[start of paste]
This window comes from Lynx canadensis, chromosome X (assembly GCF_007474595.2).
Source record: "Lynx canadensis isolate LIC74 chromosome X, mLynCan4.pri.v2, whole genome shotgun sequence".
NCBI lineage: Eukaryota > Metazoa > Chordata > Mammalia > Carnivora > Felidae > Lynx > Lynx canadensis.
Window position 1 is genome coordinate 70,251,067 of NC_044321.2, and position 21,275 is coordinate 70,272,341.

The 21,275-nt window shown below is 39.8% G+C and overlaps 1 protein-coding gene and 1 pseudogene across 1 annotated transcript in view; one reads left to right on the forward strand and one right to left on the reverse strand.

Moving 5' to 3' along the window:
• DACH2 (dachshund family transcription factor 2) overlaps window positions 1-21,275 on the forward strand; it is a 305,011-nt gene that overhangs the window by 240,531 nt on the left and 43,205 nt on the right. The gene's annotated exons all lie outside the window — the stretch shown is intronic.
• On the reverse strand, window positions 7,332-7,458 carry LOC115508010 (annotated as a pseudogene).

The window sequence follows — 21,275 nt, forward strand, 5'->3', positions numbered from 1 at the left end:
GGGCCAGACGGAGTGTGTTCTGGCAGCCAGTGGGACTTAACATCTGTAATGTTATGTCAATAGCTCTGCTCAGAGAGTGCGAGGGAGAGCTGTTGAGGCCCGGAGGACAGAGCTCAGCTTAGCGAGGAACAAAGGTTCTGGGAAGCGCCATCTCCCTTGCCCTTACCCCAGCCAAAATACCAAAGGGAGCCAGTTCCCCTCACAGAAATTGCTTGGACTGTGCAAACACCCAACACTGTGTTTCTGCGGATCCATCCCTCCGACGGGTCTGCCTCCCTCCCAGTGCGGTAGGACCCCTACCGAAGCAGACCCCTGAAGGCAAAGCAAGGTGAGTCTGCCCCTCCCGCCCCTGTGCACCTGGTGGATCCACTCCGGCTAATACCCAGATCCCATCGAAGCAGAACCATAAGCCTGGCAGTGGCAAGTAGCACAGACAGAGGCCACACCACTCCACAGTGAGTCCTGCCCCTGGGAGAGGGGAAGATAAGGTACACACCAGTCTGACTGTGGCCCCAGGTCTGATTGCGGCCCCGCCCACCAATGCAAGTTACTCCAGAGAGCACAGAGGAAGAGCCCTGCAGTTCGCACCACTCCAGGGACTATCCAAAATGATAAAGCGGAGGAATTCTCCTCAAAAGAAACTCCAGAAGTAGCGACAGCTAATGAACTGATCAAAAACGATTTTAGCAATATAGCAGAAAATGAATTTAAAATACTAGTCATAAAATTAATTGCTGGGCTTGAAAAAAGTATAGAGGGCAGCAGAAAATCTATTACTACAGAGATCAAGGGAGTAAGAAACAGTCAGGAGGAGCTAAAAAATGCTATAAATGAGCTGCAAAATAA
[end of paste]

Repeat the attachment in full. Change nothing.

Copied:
This window comes from Lynx canadensis, chromosome X (assembly GCF_007474595.2).
Source record: "Lynx canadensis isolate LIC74 chromosome X, mLynCan4.pri.v2, whole genome shotgun sequence".
NCBI lineage: Eukaryota > Metazoa > Chordata > Mammalia > Carnivora > Felidae > Lynx > Lynx canadensis.
Window position 1 is genome coordinate 70,251,067 of NC_044321.2, and position 21,275 is coordinate 70,272,341.

The 21,275-nt window shown below is 39.8% G+C and overlaps 1 protein-coding gene and 1 pseudogene across 1 annotated transcript in view; one reads left to right on the forward strand and one right to left on the reverse strand.

Moving 5' to 3' along the window:
• DACH2 (dachshund family transcription factor 2) overlaps window positions 1-21,275 on the forward strand; it is a 305,011-nt gene that overhangs the window by 240,531 nt on the left and 43,205 nt on the right. The gene's annotated exons all lie outside the window — the stretch shown is intronic.
• On the reverse strand, window positions 7,332-7,458 carry LOC115508010 (annotated as a pseudogene).

The window sequence follows — 21,275 nt, forward strand, 5'->3', positions numbered from 1 at the left end:
GGGCCAGACGGAGTGTGTTCTGGCAGCCAGTGGGACTTAACATCTGTAATGTTATGTCAATAGCTCTGCTCAGAGAGTGCGAGGGAGAGCTGTTGAGGCCCGGAGGACAGAGCTCAGCTTAGCGAGGAACAAAGGTTCTGGGAAGCGCCATCTCCCTTGCCCTTACCCCAGCCAAAATACCAAAGGGAGCCAGTTCCCCTCACAGAAATTGCTTGGACTGTGCAAACACCCAACACTGTGTTTCTGCGGATCCATCCCTCCGACGGGTCTGCCTCCCTCCCAGTGCGGTAGGACCCCTACCGAAGCAGACCCCTGAAGGCAAAGCAAGGTGAGTCTGCCCCTCCCGCCCCTGTGCACCTGGTGGATCCACTCCGGCTAATACCCAGATCCCATCGAAGCAGAACCATAAGCCTGGCAGTGGCAAGTAGCACAGACAGAGGCCACACCACTCCACAGTGAGTCCTGCCCCTGGGAGAGGGGAAGATAAGGTACACACCAGTCTGACTGTGGCCCCAGGTCTGATTGCGGCCCCGCCCACCAATGCAAGTTACTCCAGAGAGCACAGAGGAAGAGCCCTGCAGTTCGCACCACTCCAGGGACTATCCAAAATGATAAAGCGGAGGAATTCTCCTCAAAAGAAACTCCAGAAGTAGCGACAGCTAATGAACTGATCAAAAACGATTTTAGCAATATAGCAGAAAATGAATTTAAAATACTAGTCATAAAATTAATTGCTGGGCTTGAAAAAAGTATAGAGGGCAGCAGAAAATCTATTACTACAGAGATCAAGGGAGTAAGAAACAGTCAGGAGGAGCTAAAAAATGCTATAAATGAGCTGCAAAATAA